Image: University of Delaware
For more than two decades, scientists studying hydrothermal circulation in the water under the seafloor have assumed that the flow is relatively stable. But the far-reaching effects of a small earthquake that occurred last June off the Washington coast are shaking up their view. According to a report in today's issue of the journal Nature, that modest rumble caused 10-fold increases in the flow of fluids in hydrothermal vent systems located nearly five miles away. The temperature of the fluid in the vents, like the one pictured at right, increased as well, and strange temperature oscillations ensued.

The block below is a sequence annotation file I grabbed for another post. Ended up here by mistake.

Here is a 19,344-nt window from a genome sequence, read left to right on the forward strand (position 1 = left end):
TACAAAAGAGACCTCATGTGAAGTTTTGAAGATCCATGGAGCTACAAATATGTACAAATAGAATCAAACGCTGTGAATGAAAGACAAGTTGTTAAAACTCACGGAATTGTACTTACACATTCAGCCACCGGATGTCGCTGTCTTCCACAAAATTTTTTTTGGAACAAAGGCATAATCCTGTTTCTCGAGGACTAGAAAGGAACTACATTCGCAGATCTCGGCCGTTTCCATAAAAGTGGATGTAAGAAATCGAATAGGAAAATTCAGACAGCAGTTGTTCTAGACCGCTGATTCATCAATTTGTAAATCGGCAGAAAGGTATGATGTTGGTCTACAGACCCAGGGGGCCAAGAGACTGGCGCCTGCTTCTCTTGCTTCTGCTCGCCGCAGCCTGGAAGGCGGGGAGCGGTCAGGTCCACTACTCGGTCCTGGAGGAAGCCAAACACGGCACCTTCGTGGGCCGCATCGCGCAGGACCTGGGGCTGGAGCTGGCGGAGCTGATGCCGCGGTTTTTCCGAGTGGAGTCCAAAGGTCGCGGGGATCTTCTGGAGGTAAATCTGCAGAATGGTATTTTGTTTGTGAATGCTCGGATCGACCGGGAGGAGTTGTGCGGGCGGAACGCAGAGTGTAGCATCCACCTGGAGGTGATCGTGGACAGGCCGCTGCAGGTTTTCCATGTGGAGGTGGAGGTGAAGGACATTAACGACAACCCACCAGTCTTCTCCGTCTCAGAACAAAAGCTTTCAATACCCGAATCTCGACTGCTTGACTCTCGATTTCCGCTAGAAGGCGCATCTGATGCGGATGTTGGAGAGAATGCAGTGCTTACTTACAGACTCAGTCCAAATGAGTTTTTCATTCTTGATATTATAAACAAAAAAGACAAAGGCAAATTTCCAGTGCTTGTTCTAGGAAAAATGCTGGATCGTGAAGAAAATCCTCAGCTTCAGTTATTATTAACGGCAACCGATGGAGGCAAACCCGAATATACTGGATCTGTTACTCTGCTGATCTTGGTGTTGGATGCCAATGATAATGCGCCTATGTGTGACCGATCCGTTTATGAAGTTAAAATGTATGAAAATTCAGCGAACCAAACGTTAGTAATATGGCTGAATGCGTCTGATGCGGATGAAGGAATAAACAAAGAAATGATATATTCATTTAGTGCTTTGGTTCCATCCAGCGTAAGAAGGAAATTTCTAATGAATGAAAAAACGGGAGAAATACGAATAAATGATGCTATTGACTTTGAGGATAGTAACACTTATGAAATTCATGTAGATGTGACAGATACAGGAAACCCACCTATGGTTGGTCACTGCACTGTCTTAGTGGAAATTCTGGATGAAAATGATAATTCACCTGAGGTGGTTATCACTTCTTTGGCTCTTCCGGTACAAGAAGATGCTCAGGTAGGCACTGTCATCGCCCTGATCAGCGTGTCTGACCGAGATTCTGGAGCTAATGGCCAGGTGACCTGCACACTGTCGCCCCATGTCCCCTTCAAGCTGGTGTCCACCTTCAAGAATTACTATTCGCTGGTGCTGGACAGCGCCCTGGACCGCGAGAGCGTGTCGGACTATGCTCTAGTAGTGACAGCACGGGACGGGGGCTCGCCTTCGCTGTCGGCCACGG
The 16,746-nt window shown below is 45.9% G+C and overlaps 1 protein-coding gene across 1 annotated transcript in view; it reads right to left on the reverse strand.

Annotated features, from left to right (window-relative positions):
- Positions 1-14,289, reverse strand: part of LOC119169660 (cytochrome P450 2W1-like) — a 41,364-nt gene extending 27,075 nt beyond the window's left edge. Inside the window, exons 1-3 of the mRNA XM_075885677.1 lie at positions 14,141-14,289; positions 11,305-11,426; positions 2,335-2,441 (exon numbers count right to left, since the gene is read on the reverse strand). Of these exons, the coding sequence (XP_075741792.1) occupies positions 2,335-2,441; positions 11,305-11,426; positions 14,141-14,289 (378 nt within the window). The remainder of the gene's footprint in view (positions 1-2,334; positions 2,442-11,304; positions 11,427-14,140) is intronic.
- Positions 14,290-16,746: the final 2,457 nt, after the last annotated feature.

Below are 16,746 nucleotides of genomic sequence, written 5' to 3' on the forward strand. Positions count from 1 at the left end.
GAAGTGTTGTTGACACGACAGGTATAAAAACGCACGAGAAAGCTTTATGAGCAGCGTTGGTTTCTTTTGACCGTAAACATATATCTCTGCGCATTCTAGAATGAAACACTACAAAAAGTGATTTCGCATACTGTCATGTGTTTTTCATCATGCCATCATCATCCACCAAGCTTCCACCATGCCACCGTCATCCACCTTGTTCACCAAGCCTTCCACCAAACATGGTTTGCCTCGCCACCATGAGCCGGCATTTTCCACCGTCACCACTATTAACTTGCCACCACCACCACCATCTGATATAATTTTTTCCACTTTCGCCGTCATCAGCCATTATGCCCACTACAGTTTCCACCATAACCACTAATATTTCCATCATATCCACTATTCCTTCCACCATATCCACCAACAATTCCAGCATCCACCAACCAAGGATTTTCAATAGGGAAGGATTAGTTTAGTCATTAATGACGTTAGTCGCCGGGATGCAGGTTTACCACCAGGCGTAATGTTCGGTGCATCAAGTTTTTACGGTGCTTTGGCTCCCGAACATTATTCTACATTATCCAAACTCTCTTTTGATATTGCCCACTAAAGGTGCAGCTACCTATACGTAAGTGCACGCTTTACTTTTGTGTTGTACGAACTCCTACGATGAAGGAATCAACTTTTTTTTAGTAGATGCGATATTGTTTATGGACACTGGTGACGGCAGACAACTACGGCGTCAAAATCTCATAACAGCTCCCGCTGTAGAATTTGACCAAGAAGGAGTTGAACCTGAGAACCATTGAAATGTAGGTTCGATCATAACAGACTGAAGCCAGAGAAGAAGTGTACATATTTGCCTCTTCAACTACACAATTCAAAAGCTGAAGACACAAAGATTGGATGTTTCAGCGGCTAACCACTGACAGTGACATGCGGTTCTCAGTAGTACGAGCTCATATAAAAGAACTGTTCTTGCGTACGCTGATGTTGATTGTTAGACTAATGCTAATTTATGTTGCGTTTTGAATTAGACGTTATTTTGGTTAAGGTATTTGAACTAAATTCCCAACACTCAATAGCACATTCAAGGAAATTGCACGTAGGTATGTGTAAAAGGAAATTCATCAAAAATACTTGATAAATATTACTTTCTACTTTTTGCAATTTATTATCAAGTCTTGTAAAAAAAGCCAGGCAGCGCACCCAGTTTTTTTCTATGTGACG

"This was not just a local event," says lead author Paul Johnson of the University of Washington."We're continuing to try to determine how much of the ridge system may have changed in reponse to the earthquake. It could be that the fluids over hundreds of miles of midocean ridges are influenced by even moderate quakes."
As it turned out, the altered conditions proved favorable to organisms living on the chemicals in the vent fluids, resulting in greater biological activity. This, in turn, may have caused those mysterious temperature oscillations. An alternative explanation for the oscillations is that the earthquake may have driven cracks in the seafloor down into hotter crustal rocks, releasing heat into the system. The third hypothesis offered in the report is that the new earthquake-induced circulation caused a temporarily unstable temperature. In hopes that new data will help clarify what is going on, Johnson is heading up an expedition to set up additional instruments in the area.